Living With Tree Squirrels
This page provides problem-solving advice and ways to make your yard or home less attractive to tree squirrels in the first place.
For more information on these small mammals, including what they look like, what they eat and where they live in the forest preserves, visit the main tree squirrels page.
A Squirrel in Your House
If a squirrel is in your house and you know its location, open a nearby window or exterior door, and close interior doors to limit access inside the house. Left alone, it will find the opening and leave.
Although a squirrel can jump from a second-story window onto a grassy area without harm, a first-floor exit is preferable. Never force a squirrel to jump from the second story. If it cannot leave on its own, set a live trap. Create a foot-long trail of bait leading into the trap, and leave it alone for a few hours. Once the squirrel is trapped, release it outside onto your property. Releasing it on your own property is your only legal option unless you have a permit from the Illinois Department of Natural Resources.
A Nest in Your House
The best way to prevent a squirrel from establishing a nest inside your home is to keep it away from attractive areas from the start.
- Repair broken, weak or rotted areas on your roof, soffit and fascia.
- Install and maintain chimney caps.
- Place welded wire inside attic vents in case the covers are removed.
- Trim tree limbs that offer access to your roof.
- Grease downspouts with petroleum jelly and crushed red pepper for five to seven days.
If a squirrel has already established a nest in your house, try the techniques below, preferably two or three at the same time. After a few days, pack crumpled newspaper into the entrance. If the squirrel is still there, it will pull the paper out. If the paper stays in place for a few days, repair any openings.
- Place flashlights, flood lamps, blinking holiday lights or a constantly noisy device such as a radio, alarm clock or toy in the den. Leave them on day and night — or at least at night to disturb the animal’s sleep.
- Place ammonia-soaked rags in the nest for one week. Resoak the rags daily, and pack crumpled newspaper in the entrance to hold in the fumes. Never use ammonia in spring or later summer; it can harm infants too young to escape.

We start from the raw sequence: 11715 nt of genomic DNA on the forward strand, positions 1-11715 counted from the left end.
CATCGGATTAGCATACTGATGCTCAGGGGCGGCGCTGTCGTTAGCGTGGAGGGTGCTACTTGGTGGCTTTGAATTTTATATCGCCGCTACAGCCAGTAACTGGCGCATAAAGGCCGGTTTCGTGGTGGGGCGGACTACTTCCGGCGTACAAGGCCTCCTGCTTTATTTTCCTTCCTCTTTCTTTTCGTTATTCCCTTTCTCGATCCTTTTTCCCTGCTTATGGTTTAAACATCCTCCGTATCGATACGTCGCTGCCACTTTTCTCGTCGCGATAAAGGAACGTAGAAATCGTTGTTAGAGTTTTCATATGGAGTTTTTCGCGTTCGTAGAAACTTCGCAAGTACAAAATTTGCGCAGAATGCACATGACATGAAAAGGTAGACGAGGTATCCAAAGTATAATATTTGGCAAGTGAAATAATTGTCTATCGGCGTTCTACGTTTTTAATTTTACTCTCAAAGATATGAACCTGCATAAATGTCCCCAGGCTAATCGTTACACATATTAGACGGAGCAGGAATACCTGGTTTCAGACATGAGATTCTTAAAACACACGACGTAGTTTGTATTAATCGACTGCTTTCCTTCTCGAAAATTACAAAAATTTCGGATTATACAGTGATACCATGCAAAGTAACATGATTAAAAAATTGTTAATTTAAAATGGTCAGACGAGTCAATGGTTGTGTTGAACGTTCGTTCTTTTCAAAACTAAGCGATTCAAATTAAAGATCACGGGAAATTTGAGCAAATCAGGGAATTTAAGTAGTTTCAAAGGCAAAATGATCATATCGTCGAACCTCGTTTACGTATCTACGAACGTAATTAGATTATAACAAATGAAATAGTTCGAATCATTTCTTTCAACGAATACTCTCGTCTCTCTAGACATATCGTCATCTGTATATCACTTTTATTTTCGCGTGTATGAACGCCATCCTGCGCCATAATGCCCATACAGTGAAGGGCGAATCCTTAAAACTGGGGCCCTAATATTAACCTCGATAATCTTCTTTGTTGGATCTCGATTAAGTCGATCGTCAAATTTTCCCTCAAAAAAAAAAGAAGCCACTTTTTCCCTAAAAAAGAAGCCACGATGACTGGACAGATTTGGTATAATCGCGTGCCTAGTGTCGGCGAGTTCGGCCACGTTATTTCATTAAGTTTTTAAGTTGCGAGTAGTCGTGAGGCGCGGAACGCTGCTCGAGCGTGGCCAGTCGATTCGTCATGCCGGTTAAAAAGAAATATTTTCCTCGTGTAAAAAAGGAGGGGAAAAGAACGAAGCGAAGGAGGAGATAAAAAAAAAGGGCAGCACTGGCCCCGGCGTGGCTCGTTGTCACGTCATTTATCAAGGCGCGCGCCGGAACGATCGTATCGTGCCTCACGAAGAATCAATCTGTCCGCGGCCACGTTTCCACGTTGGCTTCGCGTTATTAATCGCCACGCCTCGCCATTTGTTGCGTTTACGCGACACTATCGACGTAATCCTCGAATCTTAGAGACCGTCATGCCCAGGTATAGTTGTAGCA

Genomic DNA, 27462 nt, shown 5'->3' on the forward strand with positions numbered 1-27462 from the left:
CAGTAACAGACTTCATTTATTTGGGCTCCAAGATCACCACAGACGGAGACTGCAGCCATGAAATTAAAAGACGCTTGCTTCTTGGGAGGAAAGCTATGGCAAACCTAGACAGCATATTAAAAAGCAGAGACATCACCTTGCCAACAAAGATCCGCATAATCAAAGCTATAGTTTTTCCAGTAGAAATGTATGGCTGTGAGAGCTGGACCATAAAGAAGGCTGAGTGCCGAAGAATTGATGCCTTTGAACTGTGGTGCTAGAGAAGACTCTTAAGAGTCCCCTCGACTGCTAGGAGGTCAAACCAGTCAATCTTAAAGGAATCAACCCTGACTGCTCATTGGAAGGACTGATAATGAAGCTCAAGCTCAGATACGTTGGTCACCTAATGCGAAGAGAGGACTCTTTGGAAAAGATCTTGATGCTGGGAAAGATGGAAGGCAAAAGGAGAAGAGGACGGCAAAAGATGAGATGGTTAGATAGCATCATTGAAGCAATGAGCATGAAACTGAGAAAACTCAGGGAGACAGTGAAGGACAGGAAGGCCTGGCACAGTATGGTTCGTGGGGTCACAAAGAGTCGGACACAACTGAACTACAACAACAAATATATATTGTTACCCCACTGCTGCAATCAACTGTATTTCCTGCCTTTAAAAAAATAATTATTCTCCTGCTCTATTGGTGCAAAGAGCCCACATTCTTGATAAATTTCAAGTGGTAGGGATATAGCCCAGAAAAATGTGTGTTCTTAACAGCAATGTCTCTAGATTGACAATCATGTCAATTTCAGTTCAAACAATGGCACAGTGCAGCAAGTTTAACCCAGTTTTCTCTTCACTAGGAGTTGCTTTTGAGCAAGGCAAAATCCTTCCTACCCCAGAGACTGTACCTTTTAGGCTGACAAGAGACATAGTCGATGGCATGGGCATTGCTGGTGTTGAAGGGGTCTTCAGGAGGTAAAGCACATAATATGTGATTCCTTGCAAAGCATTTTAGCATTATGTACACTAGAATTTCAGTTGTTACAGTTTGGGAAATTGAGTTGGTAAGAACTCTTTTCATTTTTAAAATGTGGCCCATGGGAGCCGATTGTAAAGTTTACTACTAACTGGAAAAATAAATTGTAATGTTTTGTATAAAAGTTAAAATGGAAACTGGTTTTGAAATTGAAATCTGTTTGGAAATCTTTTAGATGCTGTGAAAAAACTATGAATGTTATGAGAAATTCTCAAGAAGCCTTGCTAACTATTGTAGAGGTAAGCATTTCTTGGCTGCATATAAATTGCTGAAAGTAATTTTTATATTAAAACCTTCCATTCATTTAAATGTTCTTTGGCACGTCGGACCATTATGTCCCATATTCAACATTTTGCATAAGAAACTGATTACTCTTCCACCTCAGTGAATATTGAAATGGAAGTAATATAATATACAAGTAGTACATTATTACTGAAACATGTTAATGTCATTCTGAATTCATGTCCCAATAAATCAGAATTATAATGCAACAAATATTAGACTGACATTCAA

- If the den is in a chimney, usually on the smoke shelf in the flue, lower a light into the chimney, and place a bowl of ammonia and a radio on the fireplace grate. Do not “smoke out” the animals. They can pass out, and you’ll have to physically remove them yourself.
How to Make Your Home Less Attractive
- Never feed squirrels.
- Keep pet food and water dishes inside.
- Keep grills and barbecues clean.
- Keep the ground below bird feeders and fruit trees clean. Grease feeder poles with petroleum jelly and crushed red pepper.
- Spray plants with a mixture of 1 gallon of water and 2 tablespoons of hot sauce or garlic puree. Reapply after a heavy dew or rain.
- To protect new bulbs, pick up any loose skins, and spread a thick layer of mulch over the ground. Lay chicken wire on top, and place a light layer of mulch or leaves over the wire. Remove the wire in the spring.
- Plant distasteful daffodil, squill, grape hyacinth and crown imperial bulbs among tulips and other tastier varieties. (Crown imperial bulbs have a horrible smell, too.)
- To deter gnawing, mix petroleum jelly and crushed red pepper, and spread the mixture on affected areas. Ammonia-soaked rags can also be effective.
What You Should Never Do
- Trapping and removing an animal is not always the solution to the problem. Removing the animal is illegal without the proper permits and only creates an open space for another animal to inhabit. A trapped adult may also leave young behind to die of starvation. Focus on removing the attraction, not the animal.
- Never move young from a den.
- Never use poisons. They’re inhumane and may be illegal. They can also result in secondary poisoning of other wild animals or pets.
- It’s illegal to keep wild animals, even for a short time. They have special nutritional, housing and handling needs, and inexperienced individuals who try to raise or treat them inevitably produce unhealthy, tame animals that can’t survive in the wild.
Public Health Concerns
Squirrels are not a public health concern. They commonly have sarcoptic mange, but there are no reports of this type of mange passing from squirrels to humans or domestic pets. Squirrels that eat foods high in fat, such as peanuts, are more susceptible. The most obvious sign of mange is a hairless squirrel or one with patches of missing hair.